In Court
On the day of the hearing, I set out early in order to reach the Court in time. Tribunal Hearings, contrary to what the name might suggest, actually involve a proper court with a qualified Judge and due process being followed. Very rarely are three-person panels appointed, and for cases like ours, a lone judge presides over us.

What surprised me was that the building where it was all supposed to go down was nothing remarkable. I was running around in circles looking for it, and then I realized I had been driving around the building itself. Outside, there was a small queue of people and some even had small suitcases. The whole thing could pass off as a scene at some holiday destination if it were not for their formal suits. We were allowed through at 9AM, instructed to wear identification badges at all times.

I waited along with the company’s other witnesses and the lawyers, in order to revise what he had to do. Witnesses of the Defendant and the Claimant would come first and second respectively, with all witnesses requiring to sign the witness statement on the witness table in front of the judge. Then, the witnesses had to truthfully answer questions posed by the Claimant’s attorneys.

My biggest mistake was assuming that my job would be done before the end of the day, and that’ll be that. It went on a lot longer and was a lot tougher than I ever imagined.

The Grilling
We all watched occasional Courtroom Dramas on Television, and going by them, we would expect lawyers to be  eyeballing and intimidating you every step of the way. While the actual behavior wasn’t like that, the intimidation was there, whether intended or not. It was induced by the calm yet endless stream of questions from the Claimant that was downright unnerving and exhausting. It wouldn’t end there. If we hadn’t done a fine job up on the stand, the defendant’s lawyers would come in to ask questions to save the day.

The process was so time-consuming that it took a whole day to get to the first witness, which was a stark difference from the minutes  I gave to each witness

The next day came with my turn on the witness stand. The Claimant’s representatives’ sole purpose was to make the other side look bad. Any evidence be brought up had to be undermined from their perspective, and so the job called for over-analyzing every single detail, and using it against us. I was asked to support my claims, justify them and made me question myself. It was that relentless. A single word could bring the whole thing crashing down. Leading questions, the things I witness, the words I used, nothing was left our.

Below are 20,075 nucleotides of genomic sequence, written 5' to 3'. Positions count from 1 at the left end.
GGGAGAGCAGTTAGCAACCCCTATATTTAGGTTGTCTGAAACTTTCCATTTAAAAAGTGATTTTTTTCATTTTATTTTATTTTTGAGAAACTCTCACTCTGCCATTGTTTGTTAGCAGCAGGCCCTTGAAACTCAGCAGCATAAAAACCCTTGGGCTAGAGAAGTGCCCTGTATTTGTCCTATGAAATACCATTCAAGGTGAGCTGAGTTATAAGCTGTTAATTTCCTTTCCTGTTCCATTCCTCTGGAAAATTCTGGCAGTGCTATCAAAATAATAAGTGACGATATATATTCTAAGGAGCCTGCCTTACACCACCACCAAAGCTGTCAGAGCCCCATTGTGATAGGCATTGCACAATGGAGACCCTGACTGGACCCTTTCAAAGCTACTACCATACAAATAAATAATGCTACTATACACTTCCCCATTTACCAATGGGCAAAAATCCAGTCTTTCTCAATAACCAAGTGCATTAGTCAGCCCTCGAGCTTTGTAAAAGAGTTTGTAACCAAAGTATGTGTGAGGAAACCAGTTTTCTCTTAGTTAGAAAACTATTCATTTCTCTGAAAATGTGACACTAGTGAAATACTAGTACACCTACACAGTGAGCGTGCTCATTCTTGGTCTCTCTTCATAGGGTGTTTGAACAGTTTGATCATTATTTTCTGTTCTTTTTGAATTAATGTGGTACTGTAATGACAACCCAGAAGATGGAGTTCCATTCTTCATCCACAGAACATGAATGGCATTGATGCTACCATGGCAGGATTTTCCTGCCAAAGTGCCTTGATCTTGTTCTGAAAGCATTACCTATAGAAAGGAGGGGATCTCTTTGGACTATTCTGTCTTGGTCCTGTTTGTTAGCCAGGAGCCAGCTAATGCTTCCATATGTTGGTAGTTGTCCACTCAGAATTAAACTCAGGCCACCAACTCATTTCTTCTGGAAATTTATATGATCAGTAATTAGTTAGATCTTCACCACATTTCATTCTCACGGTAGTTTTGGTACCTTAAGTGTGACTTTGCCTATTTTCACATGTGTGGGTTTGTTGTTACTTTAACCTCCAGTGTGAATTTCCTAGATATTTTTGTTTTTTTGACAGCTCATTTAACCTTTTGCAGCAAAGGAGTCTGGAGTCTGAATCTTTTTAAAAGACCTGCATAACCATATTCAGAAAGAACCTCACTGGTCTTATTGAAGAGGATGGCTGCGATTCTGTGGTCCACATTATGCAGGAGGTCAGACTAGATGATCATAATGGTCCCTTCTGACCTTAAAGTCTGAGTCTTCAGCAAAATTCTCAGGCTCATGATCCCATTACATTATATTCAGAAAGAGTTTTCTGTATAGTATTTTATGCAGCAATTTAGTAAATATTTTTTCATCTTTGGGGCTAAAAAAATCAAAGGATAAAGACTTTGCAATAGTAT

The questions were so detailed that I didn’t know answers to some of them, and I felt as if I was lying to myself. That’s what a day in court does to you. It makes you doubt yourselves.

By the evening, I was an absolute mess, and I didn’t think before answering questions. I may well have jeopardized the case, and it does goes to show that being in Court isn’t as easy as it is touted to be. I was later free to go, but felt a bit sorry for the other witnesses who had to wait days just to get grilled like that.

Who wins?
It doesn’t tale a genius to figure out who would win the case before the judgment is actually announced. However, while it legally would be a win, financially, it won’t be that big of a win with the legal fees alone eclipsing the win. Lot of time too would have been wasted for what amounts to essentially nothing.

Last resort option
Before the hearing, I had gone to a related seminar, where an employment solicitor gave me some very important advice: A Tribunal Hearing should be a last option, and mutual settlements are the best way to settle any disputes. Of course, you can take the chances and take your employee up in Court, and you may very well win. But you are sacrificing significant time and money towards a small win, and in the long run, a settlement is the much better way to go. You need to choose what is best for your business, and if you have to sacrifice a bit for your previous employees in order to move forward, so be it.

Contact Hadaway & Hadaway for advice and help regarding employment law:
http://www.hadaway.co.uk/employment